Yesterday I came across this disturbing article on the IUCN Cat Specialist Group’s Facebook page. It claims that increasing Chinese involvement in Latin American countries, specifically Bolivia, has led to an alarming rise in jaguar poaching. The cats are being killed for the Traditional Asian Medicine (TAM) trade: the same market that is largely responsible for tigers’ precipitous decline.
As of May 2015, six out of seven proven cases of illegal hunting in Bolivia directly involved Chinese citizens. One individual was arrested before shipping 105 jaguar teeth to China. That is equivalent to 26 illegally killed jaguars.
Chinese beliefs hold that jaguar body parts have special properties. They are said to cure arthritis and increase men’s sexual potency (Metalli, 2015). It is also believed that one can take on an animal’s energy by consuming substances made from its tissues (J. Gross, personal observation).
The jaguar plays a central role in the belief systems of indigenous Bolivians, and is an iconic animal throughout Latin America. So not only is this recent surge in poaching pushing Bolivian jaguars towards endangered status (as of May 2015 they were considered vulnerable), but it shows a lack of respect for the region’s culture and laws.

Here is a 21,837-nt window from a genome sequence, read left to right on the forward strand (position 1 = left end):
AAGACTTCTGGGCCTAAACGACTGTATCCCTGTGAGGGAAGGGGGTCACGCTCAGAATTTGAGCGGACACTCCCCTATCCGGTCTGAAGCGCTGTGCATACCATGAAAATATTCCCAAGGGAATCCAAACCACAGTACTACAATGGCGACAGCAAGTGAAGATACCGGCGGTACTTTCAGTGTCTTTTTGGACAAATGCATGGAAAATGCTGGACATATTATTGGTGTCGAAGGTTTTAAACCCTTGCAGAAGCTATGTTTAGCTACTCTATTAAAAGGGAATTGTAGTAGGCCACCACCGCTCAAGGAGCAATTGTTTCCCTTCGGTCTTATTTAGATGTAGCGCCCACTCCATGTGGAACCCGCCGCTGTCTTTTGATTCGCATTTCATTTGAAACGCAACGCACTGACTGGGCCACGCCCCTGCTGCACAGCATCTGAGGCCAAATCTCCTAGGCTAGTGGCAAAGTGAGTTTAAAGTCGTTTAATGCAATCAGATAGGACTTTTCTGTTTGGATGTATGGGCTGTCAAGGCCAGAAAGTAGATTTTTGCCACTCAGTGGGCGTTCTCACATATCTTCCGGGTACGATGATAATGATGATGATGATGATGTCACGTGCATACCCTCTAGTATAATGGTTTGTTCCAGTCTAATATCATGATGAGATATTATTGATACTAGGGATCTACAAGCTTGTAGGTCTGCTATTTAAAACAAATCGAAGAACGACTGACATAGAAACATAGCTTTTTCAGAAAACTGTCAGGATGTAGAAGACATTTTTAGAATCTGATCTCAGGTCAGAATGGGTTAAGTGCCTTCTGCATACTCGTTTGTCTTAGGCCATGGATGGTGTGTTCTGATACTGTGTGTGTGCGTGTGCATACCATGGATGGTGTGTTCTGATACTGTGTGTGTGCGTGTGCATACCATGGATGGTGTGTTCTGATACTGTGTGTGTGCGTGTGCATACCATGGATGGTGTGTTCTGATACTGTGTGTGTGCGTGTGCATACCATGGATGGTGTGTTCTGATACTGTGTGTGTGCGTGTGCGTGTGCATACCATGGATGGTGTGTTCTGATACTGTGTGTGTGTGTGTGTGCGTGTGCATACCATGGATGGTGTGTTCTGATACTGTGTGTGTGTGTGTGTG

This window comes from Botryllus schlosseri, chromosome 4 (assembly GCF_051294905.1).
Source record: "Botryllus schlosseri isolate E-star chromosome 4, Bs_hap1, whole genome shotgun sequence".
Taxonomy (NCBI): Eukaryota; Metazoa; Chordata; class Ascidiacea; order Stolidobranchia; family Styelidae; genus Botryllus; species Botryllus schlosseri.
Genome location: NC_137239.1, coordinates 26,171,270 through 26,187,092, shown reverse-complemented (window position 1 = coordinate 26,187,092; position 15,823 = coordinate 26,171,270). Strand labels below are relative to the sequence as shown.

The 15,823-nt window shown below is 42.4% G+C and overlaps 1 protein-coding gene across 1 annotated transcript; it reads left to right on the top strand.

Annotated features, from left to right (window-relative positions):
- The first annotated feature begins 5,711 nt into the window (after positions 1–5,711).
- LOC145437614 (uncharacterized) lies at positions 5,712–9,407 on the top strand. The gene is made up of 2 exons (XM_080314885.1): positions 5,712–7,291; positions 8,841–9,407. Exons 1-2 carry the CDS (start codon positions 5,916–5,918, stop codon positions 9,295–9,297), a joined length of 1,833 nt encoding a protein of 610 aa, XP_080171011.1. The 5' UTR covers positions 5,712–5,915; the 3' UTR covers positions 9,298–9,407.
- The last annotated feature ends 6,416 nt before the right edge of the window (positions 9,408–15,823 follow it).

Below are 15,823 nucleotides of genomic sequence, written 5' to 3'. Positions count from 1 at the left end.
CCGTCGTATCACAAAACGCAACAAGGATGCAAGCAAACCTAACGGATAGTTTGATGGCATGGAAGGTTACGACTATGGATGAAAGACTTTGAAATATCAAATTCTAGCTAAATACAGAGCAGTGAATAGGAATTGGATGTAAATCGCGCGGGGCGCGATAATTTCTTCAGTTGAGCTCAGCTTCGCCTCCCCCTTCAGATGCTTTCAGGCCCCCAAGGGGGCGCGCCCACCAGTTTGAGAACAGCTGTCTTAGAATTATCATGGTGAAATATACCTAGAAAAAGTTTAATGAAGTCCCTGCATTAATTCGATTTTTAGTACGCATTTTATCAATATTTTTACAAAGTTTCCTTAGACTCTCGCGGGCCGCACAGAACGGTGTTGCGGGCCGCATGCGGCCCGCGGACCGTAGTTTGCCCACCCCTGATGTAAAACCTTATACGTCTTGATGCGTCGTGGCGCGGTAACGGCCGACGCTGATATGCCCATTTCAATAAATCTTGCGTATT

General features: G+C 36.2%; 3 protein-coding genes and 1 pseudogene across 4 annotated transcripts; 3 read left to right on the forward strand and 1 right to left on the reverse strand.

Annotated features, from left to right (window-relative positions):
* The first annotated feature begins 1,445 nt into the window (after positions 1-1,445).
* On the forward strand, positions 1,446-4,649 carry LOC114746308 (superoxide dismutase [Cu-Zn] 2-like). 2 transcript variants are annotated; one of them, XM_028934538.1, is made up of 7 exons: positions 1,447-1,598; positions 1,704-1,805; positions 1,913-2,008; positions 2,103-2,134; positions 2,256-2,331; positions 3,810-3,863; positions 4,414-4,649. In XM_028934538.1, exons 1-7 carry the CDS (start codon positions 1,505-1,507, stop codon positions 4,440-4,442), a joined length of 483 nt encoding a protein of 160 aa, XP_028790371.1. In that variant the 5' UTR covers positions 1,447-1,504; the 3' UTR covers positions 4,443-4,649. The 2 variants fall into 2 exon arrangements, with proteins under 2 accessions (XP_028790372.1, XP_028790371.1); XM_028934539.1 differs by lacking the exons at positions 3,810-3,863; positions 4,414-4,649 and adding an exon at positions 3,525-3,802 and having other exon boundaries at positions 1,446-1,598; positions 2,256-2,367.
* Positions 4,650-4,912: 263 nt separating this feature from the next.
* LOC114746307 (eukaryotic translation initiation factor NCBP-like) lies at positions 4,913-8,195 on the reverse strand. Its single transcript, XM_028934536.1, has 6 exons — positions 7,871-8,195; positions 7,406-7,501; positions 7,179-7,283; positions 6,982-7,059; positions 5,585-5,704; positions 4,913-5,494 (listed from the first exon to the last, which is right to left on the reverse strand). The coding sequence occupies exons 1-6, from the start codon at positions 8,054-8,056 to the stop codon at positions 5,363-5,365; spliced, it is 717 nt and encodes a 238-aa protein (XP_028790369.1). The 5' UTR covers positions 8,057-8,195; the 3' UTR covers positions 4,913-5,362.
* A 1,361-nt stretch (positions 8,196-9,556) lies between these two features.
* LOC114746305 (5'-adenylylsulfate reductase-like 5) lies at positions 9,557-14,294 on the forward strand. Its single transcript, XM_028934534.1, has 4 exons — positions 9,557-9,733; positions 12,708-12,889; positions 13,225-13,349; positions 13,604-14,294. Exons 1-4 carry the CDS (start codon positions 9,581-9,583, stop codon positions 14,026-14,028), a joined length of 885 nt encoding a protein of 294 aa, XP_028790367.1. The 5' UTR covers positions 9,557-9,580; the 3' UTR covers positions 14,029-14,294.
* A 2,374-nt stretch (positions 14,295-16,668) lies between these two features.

As Chinese involvement in Latina America intensifies, the threat posed to jaguars by TAM is likely to increase (R. Mahler, personal communication, June 17, 2015). Therefore it needs to be addressed before it gets out of hand. To that end, I propose the following actions:
- Those with the ability to do so should make a concerted effort to determine the scope of the threat posed to jaguars by TAM. That will allow governments and conservationists to decide how best to handle it.
- All of us should do our part to spread awareness of this worrisome trend. While it seems to be common knowledge that the TAM trade is a threat to tigers, fewer people are aware of the danger it poses to jaguars.
- We should make it clear that poaching of jaguars, for use in TAM or any other reason, is socially unacceptable.
I DO NOT support these behaviors:
- Openly stereotyping or discriminating against citizens of China or other Asian countries. Not everyone who comes from these regions approves of the killing of threatened species. Moreover, such actions would likely be perceived as attacks on one’s social identity. This might lead TAM practitioners to become more fervent in their beliefs.